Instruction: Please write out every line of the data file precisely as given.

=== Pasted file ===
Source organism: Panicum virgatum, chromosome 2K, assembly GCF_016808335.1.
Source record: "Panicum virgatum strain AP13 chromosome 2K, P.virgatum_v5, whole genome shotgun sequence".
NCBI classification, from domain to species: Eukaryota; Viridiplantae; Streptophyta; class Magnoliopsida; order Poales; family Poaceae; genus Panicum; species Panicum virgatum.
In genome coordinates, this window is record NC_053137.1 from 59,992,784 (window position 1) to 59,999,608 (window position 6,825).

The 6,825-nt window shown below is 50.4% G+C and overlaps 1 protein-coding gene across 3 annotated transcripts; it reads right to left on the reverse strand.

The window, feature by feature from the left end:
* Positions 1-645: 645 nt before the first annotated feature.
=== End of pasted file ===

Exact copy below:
Source organism: Panicum virgatum, chromosome 2K, assembly GCF_016808335.1.
Source record: "Panicum virgatum strain AP13 chromosome 2K, P.virgatum_v5, whole genome shotgun sequence".
NCBI classification, from domain to species: Eukaryota; Viridiplantae; Streptophyta; class Magnoliopsida; order Poales; family Poaceae; genus Panicum; species Panicum virgatum.
In genome coordinates, this window is record NC_053137.1 from 59,992,784 (window position 1) to 59,999,608 (window position 6,825).

The 6,825-nt window shown below is 50.4% G+C and overlaps 1 protein-coding gene across 3 annotated transcripts; it reads right to left on the reverse strand.

The window, feature by feature from the left end:
* Positions 1-645: 645 nt before the first annotated feature.